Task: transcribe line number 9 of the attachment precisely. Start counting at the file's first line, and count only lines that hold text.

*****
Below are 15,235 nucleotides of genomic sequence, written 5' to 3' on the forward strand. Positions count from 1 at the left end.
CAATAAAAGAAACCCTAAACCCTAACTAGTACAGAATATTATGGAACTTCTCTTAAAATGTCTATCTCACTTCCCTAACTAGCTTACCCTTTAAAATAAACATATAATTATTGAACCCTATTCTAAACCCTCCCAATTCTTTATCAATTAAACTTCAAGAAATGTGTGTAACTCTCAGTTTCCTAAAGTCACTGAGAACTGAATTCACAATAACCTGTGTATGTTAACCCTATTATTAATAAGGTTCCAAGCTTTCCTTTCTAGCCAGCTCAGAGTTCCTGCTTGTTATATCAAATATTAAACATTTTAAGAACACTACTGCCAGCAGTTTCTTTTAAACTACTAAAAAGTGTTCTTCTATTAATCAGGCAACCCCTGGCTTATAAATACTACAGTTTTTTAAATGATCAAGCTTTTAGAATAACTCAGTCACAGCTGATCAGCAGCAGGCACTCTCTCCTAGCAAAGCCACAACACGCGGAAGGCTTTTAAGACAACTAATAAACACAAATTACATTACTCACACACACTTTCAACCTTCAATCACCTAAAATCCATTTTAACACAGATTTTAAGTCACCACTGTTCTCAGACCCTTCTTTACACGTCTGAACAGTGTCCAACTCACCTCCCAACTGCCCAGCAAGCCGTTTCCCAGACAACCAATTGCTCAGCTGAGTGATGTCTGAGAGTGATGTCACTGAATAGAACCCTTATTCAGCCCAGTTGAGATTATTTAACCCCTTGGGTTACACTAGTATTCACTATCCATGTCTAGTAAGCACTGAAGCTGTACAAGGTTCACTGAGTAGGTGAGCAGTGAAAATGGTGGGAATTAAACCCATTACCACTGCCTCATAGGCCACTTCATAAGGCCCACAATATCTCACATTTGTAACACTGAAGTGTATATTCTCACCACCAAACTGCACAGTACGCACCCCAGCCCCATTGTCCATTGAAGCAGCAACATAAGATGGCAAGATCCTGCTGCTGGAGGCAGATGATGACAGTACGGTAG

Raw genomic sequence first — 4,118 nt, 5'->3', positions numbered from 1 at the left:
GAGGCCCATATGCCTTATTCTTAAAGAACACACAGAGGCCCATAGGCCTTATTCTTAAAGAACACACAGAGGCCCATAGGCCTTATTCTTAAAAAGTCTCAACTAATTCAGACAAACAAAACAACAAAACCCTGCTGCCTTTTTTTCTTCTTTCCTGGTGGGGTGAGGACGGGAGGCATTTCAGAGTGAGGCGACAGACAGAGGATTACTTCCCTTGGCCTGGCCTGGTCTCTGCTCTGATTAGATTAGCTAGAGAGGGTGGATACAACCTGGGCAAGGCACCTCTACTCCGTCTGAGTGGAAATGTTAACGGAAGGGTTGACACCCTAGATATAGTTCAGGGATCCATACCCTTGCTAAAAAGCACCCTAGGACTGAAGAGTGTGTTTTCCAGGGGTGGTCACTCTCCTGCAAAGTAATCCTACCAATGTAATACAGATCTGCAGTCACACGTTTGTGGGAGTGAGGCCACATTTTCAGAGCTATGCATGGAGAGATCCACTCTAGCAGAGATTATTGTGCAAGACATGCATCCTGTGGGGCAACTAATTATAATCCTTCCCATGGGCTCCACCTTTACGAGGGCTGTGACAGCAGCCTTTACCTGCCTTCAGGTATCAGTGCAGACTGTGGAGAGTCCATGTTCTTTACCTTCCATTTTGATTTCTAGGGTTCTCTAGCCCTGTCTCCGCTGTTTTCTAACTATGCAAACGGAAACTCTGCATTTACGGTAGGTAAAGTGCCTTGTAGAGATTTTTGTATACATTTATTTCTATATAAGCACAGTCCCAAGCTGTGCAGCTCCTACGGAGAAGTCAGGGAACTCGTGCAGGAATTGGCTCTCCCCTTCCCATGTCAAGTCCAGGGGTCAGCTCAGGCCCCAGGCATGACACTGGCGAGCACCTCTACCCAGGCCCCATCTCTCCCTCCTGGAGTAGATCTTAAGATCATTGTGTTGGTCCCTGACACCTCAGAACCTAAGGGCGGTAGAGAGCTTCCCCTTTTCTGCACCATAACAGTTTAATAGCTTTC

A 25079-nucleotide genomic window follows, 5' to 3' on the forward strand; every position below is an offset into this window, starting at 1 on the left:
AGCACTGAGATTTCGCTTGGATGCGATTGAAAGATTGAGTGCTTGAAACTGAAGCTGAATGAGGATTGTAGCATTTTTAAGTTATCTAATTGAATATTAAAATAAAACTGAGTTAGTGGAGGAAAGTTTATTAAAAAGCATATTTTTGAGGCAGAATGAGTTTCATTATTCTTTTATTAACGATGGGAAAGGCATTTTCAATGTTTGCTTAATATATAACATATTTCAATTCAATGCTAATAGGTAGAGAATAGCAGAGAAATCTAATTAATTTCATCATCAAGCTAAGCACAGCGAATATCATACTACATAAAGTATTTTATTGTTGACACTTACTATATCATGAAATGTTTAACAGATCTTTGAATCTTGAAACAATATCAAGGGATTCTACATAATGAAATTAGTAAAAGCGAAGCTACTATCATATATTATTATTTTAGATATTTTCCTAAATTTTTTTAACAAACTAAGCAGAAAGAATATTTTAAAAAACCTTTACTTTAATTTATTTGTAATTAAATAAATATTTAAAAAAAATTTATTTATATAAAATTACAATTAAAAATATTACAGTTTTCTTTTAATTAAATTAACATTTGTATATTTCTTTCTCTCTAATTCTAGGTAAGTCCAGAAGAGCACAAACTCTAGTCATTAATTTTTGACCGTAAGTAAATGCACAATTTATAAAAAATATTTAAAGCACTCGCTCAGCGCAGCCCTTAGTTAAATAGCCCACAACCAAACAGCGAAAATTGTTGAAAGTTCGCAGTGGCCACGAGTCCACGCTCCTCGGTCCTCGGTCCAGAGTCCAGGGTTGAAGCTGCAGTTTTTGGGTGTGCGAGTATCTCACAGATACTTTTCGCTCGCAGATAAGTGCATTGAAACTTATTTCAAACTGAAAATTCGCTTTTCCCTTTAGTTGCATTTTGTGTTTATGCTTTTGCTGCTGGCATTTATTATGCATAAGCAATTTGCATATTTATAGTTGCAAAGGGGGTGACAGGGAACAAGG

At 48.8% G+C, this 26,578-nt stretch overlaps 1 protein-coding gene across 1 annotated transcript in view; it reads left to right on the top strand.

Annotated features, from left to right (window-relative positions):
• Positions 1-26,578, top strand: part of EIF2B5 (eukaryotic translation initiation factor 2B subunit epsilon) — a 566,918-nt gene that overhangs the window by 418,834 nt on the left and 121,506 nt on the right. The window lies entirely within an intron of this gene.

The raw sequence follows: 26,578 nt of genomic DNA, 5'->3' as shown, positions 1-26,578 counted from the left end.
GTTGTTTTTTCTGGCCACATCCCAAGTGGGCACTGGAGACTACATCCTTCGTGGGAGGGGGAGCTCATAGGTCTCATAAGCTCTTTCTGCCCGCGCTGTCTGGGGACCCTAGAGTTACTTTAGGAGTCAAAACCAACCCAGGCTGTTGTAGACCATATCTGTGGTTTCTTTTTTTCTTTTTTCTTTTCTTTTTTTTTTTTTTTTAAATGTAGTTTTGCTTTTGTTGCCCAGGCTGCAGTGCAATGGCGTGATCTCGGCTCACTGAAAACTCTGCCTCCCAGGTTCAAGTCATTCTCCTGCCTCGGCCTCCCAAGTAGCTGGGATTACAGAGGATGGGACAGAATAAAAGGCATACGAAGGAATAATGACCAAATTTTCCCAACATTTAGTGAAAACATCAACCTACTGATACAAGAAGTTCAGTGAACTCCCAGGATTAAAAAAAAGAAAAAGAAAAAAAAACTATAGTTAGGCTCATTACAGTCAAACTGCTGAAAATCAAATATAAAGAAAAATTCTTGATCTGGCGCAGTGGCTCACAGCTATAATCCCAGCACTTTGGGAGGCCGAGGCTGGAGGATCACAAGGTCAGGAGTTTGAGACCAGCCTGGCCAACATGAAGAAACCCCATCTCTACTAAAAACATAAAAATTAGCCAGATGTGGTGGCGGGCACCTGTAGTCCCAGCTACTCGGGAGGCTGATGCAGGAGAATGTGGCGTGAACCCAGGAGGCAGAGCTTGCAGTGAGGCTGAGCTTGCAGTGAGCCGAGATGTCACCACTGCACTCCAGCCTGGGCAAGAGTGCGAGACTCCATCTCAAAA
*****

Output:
• Positions 1-26,578, top strand: part of EIF2B5 (eukaryotic translation initiation factor 2B subunit epsilon) — a 566,918-nt gene that overhangs the window by 418,834 nt on the left and 121,506 nt on the right. The window lies entirely within an intron of this gene.